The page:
Public-Private Partnership Secures Key Open Space Lands for Wildlife and Public Access

Two purchases preserve and protect important South Bay watershed lands, connect multiple parks and preserves

Peninsula Open Space Trust (POST), Midpeninsula Regional Open Space District (Midpen), and the Santa Clara Valley Open Space Authority (Authority) today announced the purchase of two properties that for the first time, link more than 31,000 acres of protected lands in the heart of the Santa Cruz Mountains. These properties, located just south of Almaden Reservoir, establish a permanently protected corridor between Midpen’s Sierra Azul Open Space Preserve and the Authority’s Rancho Cañada del Oro Open Space Preserve; and they expand the network of open space that includes Calero and Almaden Quicksilver County Parks (see map below). These purchases are supported by significant grants from the Gordon and Betty Moore Foundation, Measure AA bond funds and POST donors.

POST, in partnership with the Authority, has purchased a 326-acre property which provides drinking water for San Jose, contains almost all of the Barrett Creek watershed with more than a mile of largely intact stream and includes 60 acres of beautiful coast live oak forest. The property will require significant clean-up and restoration prior to being opened to the public. As part of its conservation efforts, POST will remove unused and uninhabitable structures on the property to reduce any threats to the Barrett Creek watershed. POST has entered into a license and management agreement with the Authority and is contracted to transfer the land to them within two years.

POST_Barrett Creek (4)Barrett Creek

Midpen has concurrently purchased a connecting 154-acre parcel as an addition to its Sierra Azul Open Space Preserve. The property serves as an important wildlife corridor connecting adjacent open space lands and features oak woodland, grassland and chaparral. It also includes nearly one mile of sensitive riparian woodland along Alamitos and Barrett Creeks, which converge on the property before draining into Almaden Reservoir. To improve drinking water quality and wildlife habitat, Midpen will complete the process of removing a complex of vacant creekside cabins deemed uninhabitable by Santa Clara County.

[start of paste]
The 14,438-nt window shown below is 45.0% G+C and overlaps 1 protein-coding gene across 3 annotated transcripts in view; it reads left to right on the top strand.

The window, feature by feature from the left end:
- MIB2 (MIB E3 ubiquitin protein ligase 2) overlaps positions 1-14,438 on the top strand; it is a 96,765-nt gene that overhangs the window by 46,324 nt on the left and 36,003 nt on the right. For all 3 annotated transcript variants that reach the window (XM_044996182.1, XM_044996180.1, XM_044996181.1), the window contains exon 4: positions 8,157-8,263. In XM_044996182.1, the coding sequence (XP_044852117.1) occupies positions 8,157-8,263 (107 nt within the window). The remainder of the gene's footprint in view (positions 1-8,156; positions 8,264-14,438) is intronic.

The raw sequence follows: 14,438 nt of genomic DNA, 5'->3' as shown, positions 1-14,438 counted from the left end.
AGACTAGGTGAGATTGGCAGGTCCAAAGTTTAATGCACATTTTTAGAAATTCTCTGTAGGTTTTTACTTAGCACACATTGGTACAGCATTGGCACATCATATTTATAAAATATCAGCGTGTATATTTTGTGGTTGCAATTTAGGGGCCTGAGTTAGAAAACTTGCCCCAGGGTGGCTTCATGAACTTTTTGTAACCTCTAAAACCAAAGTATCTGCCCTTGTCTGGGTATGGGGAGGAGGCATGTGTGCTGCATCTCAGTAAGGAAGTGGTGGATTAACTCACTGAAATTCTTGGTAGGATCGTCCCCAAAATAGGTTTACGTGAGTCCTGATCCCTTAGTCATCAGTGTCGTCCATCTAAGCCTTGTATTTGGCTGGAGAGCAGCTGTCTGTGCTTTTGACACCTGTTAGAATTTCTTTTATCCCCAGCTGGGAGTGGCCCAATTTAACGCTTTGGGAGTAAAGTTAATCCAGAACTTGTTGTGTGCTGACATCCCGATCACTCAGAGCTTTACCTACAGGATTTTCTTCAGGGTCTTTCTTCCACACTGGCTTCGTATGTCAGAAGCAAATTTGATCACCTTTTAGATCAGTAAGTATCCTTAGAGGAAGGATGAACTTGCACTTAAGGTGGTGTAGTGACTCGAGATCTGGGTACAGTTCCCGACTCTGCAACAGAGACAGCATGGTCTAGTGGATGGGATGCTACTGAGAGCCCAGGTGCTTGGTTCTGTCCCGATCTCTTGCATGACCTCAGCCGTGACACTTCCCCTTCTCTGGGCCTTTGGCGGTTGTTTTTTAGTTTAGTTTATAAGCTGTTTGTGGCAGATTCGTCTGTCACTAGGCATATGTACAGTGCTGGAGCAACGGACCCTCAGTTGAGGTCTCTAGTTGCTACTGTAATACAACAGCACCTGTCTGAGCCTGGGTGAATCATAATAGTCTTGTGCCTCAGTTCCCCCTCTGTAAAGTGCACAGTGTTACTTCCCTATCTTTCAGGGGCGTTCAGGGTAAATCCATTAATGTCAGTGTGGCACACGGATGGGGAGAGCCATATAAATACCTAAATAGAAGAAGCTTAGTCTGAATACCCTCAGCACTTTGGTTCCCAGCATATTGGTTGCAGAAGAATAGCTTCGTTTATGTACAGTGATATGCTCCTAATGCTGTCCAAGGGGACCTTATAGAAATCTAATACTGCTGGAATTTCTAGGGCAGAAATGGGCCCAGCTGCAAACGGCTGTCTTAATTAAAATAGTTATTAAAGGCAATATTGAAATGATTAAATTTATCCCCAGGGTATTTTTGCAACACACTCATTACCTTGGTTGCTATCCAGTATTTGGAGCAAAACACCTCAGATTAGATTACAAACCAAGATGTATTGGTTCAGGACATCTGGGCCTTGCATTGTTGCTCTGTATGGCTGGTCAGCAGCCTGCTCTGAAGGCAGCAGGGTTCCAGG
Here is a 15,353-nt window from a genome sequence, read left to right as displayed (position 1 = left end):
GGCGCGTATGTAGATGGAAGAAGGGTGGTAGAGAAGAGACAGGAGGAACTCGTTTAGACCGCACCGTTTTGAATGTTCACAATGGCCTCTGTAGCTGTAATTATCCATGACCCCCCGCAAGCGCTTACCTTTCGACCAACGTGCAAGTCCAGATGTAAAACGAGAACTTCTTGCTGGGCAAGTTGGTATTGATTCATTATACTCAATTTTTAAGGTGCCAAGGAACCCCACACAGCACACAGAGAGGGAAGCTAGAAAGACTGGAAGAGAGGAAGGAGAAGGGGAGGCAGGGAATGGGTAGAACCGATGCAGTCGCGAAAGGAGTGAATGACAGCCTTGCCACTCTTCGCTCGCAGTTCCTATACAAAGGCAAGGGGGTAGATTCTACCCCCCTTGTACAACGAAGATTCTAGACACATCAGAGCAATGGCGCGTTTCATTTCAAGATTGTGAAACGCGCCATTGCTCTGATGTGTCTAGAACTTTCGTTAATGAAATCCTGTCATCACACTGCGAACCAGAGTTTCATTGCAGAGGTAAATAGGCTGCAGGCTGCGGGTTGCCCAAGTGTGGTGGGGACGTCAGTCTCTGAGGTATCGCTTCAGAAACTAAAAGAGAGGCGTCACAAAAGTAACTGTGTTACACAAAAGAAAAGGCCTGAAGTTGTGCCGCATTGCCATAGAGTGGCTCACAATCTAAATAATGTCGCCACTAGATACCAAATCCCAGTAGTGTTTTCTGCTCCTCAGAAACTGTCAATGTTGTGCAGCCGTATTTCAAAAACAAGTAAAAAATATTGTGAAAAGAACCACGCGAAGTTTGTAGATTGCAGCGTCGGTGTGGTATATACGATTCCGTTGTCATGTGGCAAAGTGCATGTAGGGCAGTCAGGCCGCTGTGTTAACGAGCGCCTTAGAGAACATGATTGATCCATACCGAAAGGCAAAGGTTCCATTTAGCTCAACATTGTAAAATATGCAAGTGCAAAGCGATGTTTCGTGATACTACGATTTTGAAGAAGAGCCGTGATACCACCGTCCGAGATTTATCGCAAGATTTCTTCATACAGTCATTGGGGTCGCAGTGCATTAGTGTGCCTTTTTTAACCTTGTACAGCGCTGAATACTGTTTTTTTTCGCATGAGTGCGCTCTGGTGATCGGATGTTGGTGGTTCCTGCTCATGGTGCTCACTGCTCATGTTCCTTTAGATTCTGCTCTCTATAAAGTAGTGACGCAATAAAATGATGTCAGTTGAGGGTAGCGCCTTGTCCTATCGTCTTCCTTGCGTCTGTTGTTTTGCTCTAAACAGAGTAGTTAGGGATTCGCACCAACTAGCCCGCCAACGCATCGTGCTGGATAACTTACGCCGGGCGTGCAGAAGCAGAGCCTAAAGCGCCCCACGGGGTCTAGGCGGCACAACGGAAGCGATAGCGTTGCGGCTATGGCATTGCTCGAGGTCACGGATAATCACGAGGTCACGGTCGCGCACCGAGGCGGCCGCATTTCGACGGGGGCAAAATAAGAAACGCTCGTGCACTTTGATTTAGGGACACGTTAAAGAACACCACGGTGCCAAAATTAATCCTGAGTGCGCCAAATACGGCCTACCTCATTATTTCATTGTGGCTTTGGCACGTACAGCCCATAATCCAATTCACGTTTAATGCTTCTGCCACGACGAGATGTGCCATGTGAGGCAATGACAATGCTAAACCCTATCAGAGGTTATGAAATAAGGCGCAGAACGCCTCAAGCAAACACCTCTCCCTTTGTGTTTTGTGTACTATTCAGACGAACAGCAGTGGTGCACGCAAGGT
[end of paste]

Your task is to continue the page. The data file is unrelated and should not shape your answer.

“Preserving the health of our watersheds that provide clean drinking water to San Jose and creating effective linkages across the land for wildlife are two of the most important factors in creating a landscape that will provide environmental benefits to all of us in the face of a changing climate,” said Walter T. Moore, president of POST. “The opportunity to link these remarkable preserves for human recreation was another key motivator. Our 326-acre purchase provides tremendous benefits to the residents of San Jose and surrounding communities.”

“I am thrilled with the prospect of connecting the preserves,” stated Andrea Mackenzie, general manager of the Authority. “This strategic acquisition will enable us to continue to implement the goals set forth in our Santa Clara Valley Greenprint. We will be able to protect and manage interconnected networks of open space lands for outdoor recreation and the enjoyment of our residents, as well as protect critical wildlife corridors and natural resources. This is an excellent example of public and private partners collaborating on a greater goal to protect the Valley’s beautiful open spaces. We look forward to managing this property and opening a connection between Sierra Azul and Rancho Cañada del Oro preserves.”

“Preserving this property aligns with Midpen’s mission and the community’s vision of restoring our watersheds, protecting wildlife corridors and extending trails that allow people to explore their local natural lands,” said Midpen’s Acting General Manager Ana Ruiz. “This property lies at the convergence of two major year-round creeks, surrounded by protected open space, providing an incredible opportunity to improve threatened drinking water quality and eventually connect trail systems for public enjoyment.”

The budget for the POST-Authority project is $2.02 million; $1.57 million for the purchase and $450,000 for the clean-up operation. POST and the Authority will each contribute $560,000, with the remaining $900,000 coming in a grant from the Gordon and Betty Moore Foundation.

Midpen purchased its property for $2.8 million using Measure AA funds, offset by a $750,000 grant, also from the Moore Foundation.


June 04, 2018
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Charlotte Graham

Public Information Officer